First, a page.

95 North Avenue is a thoughtful renovation of an historic building and new addition that creates a mixed use building with affordable rental apartments, office space for COTS and a Daystation which serves clients 365 days a year.
This project presented many challenges: contaminated and poor structural soils, an historic building that had been severely altered in a 1984 renovation and in need of major structural repairs, and a zoning district bordering an historic residential neighborhood. Solving these challenges while incorporating a tripartite program of a daytime homeless facility, 14 new apartments, and administrative offices provides an inspirational example of how architectural/preservation solutions can also provide ancillary benefits like restoring historic features of a neglected building, increasing neighborhood green space, improving street circulation, and creating a positive neighborhood image.
Dating to the 1890’s, the original building was constructed with three and two story portions facing a growing commercial center. Retail businesses occupied the first floor, while the upper floors provided apartments, probably for the first floor proprietors. Entrance to the upper floor apartments occurred at the intersection of the two and three story portions. The 1984 renovation destroyed historic fabric, added a glass intervention that disrupted the historic pattern of the original facade, and concealed poor conditions by cosmetic improvements to the remaining historic portions.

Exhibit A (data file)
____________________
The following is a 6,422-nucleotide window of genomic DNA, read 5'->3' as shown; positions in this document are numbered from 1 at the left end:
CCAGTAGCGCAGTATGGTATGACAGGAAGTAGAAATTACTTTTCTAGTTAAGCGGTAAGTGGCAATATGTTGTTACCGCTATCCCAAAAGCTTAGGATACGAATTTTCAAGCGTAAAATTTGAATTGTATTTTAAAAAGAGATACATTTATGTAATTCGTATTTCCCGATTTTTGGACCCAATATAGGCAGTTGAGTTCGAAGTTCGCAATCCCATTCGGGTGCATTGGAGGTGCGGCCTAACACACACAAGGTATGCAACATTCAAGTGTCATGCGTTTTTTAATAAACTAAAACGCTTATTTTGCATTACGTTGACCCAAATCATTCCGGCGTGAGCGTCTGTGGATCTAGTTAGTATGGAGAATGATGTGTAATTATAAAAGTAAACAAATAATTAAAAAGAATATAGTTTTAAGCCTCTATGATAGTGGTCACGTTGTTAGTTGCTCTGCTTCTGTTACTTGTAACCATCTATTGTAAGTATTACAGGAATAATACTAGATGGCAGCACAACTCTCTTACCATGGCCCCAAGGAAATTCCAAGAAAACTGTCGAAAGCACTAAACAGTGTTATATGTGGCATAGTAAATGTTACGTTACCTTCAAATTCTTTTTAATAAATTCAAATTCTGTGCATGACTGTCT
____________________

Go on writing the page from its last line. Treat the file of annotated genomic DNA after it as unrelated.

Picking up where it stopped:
The renovation returned the essence of the original storefront through characteristics of scale, rhythm and embellishments that identify it as commercially oriented; reconnected the primary facade by removing the 1984 glass connector; and patched/repaired the wood clapboards of the original building. All new materials on the historic building match or are compatible with original materials. Design decisions were guided by the Secretary of the Interior’s “Standards” so when budget problems of contaminated soils and additional structural work necessitated applying for historic tax credits, the application was readily approved.
Site plan changes include improving the circulation system, reducing stormwater flows, and creating a more pedestrian friendly streetscape by adding a sidewalk and landscaped buffer between sidewalk and building. Minimizing the size of the new addition left substantial green space at the western edge for gardening (berries, raised beds, etc.) and recreation space, transitioning the scale to the adjacent single family home.
Environmental features include R30 walls, R42 CI roof; blower door results of .15 CFM50/SF; fiberglass windows (U-.30); linoleum in apartments and Daystation and recycled carpet tile flooring in office spaces; materials were selected for durability and sustainability: fiber cement and metal siding, wood accents; high efficiency gas-fired boilers; ERV ventilation; all LED lighting; interior and exterior bike storage.